Creativity: Where Art and Engineering Meet

At first glance, creativity might seem like the ability to make something from nothing. That isn’t actually true, but creativity does require an active imagination and the ability to judge what, among all the imagined things, might have value, given what you’re trying to accomplish. Creativity in engineering and in the arts requires the ability to generate a wide variety of ideas that relate to the goals of the effort, often the more ideas the better. Judgment is then used to evaluate the merits and flaws of each idea.

Emotional Resilience in Professional Life

Emotional Resilience in Professional Life

Regular sources of stress in our lives can arise from challenges at work, challenges in personal life such as with partnership and parenting, and challenges from societal divisions at home and abroad, among many other factors. With one public crisis after another appearing in the news to add to what’s happening directly in our lives, these stress factors may pile on and conspire to make well-being hard to maintain.

Project Demodocus: Bringing Accessibility to the Masses

Project Demodocus: Bringing Accessibility to the Masses

Every year countless Americans with disabilities interact with government resources for everything from receiving benefits to registering to vote. But not all websites are created equal, and even fewer are designed with the disabled community in mind. Enter project Demodocus, a new automated approach to test websites of all kinds on how usable they really are for those who need more than just a keyboard and mouse.

Symptoms, Systems, and Soap

Symptoms, Systems, and Soap

On the evening of April 13, 1970, there was a loud “BAM!”, then “Houston, we’ve had a problem.”

Apollo 13 had “lost” the moon because an oxygen tank explosion that wasn’t predicted caused a series of systems failures in propulsion, electrical power, and life support, and the world focused on how three isolated men over 200,000 miles from Earth would get safely home.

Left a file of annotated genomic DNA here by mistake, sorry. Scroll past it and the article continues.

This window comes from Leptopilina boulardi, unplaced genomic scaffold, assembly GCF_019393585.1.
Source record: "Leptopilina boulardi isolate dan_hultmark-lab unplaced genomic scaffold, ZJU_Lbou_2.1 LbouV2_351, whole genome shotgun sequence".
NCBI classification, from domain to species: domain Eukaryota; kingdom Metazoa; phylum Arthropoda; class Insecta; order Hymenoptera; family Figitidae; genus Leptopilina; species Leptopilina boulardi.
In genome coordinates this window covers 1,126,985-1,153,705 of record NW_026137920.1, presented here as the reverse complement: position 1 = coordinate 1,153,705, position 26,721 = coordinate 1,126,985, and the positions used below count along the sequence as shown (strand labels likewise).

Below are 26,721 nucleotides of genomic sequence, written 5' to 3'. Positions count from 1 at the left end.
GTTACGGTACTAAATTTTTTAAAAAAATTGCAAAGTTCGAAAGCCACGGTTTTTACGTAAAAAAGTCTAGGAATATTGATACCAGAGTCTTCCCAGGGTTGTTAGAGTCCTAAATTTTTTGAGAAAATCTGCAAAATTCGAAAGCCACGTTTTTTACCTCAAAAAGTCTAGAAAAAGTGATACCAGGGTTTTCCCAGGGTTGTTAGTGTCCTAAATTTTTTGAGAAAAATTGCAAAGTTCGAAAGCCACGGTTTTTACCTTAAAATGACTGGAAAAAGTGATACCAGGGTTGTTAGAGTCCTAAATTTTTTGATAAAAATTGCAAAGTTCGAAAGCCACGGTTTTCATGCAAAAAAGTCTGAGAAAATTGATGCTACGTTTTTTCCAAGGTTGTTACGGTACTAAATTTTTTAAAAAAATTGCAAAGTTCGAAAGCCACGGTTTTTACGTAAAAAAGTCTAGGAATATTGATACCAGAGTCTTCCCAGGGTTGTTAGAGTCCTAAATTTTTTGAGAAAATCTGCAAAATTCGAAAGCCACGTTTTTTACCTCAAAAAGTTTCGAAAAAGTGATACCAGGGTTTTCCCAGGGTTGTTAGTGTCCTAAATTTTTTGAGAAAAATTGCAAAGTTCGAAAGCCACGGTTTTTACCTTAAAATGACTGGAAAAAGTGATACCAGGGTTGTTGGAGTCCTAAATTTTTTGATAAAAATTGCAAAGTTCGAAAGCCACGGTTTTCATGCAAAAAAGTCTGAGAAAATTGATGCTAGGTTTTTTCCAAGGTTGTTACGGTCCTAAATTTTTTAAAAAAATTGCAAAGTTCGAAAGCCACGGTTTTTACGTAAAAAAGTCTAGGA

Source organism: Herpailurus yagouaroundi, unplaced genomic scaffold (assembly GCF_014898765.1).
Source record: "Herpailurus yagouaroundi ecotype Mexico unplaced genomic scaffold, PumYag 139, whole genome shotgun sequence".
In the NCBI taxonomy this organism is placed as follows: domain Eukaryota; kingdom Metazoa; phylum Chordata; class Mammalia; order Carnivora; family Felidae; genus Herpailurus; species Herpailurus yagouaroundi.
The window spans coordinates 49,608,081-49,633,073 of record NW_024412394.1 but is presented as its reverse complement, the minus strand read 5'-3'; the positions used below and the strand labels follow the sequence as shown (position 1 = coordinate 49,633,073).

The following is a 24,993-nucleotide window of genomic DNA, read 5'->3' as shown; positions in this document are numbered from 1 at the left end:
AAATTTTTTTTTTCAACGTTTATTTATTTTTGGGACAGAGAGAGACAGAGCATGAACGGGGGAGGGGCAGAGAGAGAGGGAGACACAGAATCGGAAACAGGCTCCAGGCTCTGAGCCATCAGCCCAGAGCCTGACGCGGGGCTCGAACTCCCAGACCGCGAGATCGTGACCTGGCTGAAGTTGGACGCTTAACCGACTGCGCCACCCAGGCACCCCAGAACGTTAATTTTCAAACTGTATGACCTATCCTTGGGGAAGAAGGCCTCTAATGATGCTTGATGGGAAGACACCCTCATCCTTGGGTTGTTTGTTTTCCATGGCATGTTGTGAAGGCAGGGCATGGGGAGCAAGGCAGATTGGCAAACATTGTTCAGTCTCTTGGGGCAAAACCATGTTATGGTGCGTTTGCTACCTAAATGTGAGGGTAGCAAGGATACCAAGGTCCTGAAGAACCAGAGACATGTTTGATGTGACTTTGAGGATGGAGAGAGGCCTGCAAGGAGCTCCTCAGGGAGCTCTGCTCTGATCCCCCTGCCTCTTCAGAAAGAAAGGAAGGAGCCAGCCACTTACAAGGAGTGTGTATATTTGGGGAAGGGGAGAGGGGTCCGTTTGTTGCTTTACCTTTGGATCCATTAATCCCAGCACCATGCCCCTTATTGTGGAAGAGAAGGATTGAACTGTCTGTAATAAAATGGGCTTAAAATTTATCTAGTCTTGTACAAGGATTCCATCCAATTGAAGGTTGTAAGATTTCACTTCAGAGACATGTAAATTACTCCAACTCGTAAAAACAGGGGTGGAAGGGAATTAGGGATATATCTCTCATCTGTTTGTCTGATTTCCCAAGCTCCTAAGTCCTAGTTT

Better Practices for Explainable Decisions: A Discussion of Explainable AI

Better Practices for Explainable Decisions: A Discussion of Explainable AI

In November 2019, a customer of Apple Card complained when he and his wife separately applied for Apple Card credit, and his wife was given a credit limit twenty times lower than his despite the fact that they jointly owned all assets in a community property state. According to Neil Vigdor in an article in the New York Times, an Apple Card representative checked into the matter and came back with the explanation that “It was the algorithm.”

Recognition for Knowing What MITRE Knows

Recognition for Knowing What MITRE Knows

The American Productivity & Quality Center (APQC) has honored MITRE with its 2020 Excellence in Knowledge Management (KM) award, recognizing us as one of the top organizations in the world for our mature KM capabilities. MITRE scored a level five—the highest possible score—in most of the areas the association assessed.

AI for All is for Everybody

AI for All is for Everybody

As graduating seniors at Florida International University (FIU), Charlie Ramirez and Sephora Jean-Mary headed into their final semester aiming to find a real-life business problem they could solve. Their senior design capstone project was supposed to enable these two front-end developers to display what they’d already learned as computer science students.

Improve Your Resiliency Without Wearing Camouflage

Improve Your Resiliency Without Wearing Camouflage

Military members and first responders learn early in their training how to deal with stress because of the inherent danger of their occupation. Although stress certainly comes with being in harm’s way, they may also experience stress that comes with facing the unknown, time pressures, and challenging tasks.

Turkeys vs Swans, with Imanuel Portalatin

Turkeys vs Swans, with Imanuel Portalatin

Despite our modern world, many systems aren’t built with uncertainty in mind. Alas, these unexpected events may become the new normal. Fortunately, Imanuel has been leading the charge to re-examine how we design and implement systems with new approaches that make them more resilient to the unexpected. Listen in as we explore how his work is helping the world prepare for the next natural disaster or global pandemic.

Let’s Maintain Agility After the Coronavirus Crisis

Let’s Maintain Agility After the Coronavirus Crisis

It’s an understatement to say that we’ve all experienced a lot of change during the coronavirus pandemic. Despite the challenges, some positives have come out of this situation, especially when it comes to how federal agencies and other organizations have quickly adapted to keep the government running and work moving. Organizational agility has been a goal for many years now, with numerous agency mission statements highlighting the need for it.